In 1969, Eric Metcalfe began drawing Banal Brutality Inc. comics, set in Brutopia—whose whereabouts, according to the text of one of the comics, “could be said to be somewhere in the North American continent”—and featuring Dr. Brute, guns, fighter jets, crime, men being masturbated into buckets, buckets of semen on conveyor belts and a woman whose breasts were ice cream scoops nestled in a brassiere made of ice cream cones. All in an atmosphere of totalitarianism, machinery, oppression and a sense of struggle for release.

Metcalfe took a course with Dana Atchley, a young professor at the University of Victoria and a successful artist and participant in the Fluxus art movement and mail-art movement. Kate Craig showed Atchley the Dr. Brute comics that Metcalfe had been drawing since he was a teenager. Atchley was impressed and suggested to Metcalfe that the comics were his real art, as Metcalfe tells the story today, “because they were personal, crude, not at all ‘real art’.” Eric Metcalfe adopted the leopard spot as his totem. He procured a tuxedo and top hat, a jab at his conservative father, who was known to wear tails and tailored suits. Kate Craig stitched leopard spots onto the costume. And that’s when Eric Metcalfe adopted the persona of Dr. Brute. Shortly after, Kate Craig took on the persona of Lady Brute.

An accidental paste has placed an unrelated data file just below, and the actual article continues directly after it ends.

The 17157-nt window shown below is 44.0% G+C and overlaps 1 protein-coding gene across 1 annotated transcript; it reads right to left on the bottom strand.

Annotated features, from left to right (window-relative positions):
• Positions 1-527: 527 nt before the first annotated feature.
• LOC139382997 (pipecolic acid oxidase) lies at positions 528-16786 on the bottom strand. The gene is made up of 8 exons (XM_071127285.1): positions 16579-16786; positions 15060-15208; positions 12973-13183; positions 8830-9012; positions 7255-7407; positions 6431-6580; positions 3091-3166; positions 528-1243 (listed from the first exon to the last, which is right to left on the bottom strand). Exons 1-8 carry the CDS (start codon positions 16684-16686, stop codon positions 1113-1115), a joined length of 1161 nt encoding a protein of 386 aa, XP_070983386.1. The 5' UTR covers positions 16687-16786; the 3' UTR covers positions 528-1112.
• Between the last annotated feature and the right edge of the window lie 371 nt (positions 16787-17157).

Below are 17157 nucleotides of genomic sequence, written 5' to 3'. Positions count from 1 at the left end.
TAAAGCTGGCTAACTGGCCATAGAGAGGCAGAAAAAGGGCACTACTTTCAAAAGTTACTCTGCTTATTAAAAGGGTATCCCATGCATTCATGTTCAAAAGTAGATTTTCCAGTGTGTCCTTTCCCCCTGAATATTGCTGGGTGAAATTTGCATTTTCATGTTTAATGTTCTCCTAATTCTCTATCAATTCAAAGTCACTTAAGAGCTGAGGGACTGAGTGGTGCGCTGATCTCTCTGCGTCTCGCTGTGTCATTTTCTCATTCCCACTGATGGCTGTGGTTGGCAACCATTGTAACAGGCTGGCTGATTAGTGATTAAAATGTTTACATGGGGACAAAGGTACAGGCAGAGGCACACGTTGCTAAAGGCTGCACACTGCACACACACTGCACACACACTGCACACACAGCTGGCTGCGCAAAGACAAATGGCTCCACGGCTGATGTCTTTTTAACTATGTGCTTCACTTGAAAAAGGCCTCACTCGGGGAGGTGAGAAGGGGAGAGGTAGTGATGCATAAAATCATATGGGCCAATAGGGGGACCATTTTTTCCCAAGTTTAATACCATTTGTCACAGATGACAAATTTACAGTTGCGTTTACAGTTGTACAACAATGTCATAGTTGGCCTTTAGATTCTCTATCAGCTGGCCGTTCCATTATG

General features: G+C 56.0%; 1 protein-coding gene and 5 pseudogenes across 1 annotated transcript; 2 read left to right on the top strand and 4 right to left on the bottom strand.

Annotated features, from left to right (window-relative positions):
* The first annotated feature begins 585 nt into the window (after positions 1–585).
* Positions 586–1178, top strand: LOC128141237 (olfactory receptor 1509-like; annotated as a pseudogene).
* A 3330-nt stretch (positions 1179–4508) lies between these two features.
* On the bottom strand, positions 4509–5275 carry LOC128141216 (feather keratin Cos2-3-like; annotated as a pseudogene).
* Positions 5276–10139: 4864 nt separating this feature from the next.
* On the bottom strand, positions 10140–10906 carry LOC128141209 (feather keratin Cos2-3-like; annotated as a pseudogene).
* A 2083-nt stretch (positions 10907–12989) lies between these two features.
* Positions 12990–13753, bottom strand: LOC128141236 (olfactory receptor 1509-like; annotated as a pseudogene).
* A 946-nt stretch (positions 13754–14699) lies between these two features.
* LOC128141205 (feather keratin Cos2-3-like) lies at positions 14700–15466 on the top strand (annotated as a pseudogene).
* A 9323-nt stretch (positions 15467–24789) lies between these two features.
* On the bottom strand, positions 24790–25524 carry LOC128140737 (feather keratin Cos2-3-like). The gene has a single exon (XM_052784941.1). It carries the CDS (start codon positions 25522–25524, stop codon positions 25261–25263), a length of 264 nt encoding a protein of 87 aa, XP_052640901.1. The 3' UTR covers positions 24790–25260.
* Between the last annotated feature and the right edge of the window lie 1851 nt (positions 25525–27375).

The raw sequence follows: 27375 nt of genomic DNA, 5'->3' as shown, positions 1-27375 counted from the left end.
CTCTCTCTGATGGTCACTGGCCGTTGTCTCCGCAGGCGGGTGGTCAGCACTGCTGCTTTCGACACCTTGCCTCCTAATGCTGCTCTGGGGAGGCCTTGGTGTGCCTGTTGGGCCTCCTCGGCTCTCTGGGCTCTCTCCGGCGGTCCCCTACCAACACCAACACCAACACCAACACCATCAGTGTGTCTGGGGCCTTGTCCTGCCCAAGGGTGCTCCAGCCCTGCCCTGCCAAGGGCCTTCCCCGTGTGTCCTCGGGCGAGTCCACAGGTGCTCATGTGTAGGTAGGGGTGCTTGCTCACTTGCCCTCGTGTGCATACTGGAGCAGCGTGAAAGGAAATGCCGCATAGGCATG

In nature, leopard spots act as camouflage; the eye passes over the leopard surface. In culture, they are fetish and kitsch, sexuality; they draw the eye. According to Metcalfe, they are a “universal image symbolizing both power and banality.” The leopard spots were a means for “The Brutes” to examine high art and low art, nature and culture, themes of anthropology that many artists were then exploring. “The leopardskin in each image is a reference point from which to read all the visual information that is not leopardskin,” writes Hank Bull, a collaborator of Craig and Metcalfe’s, in Art & Correspondence from the Western Front (1979).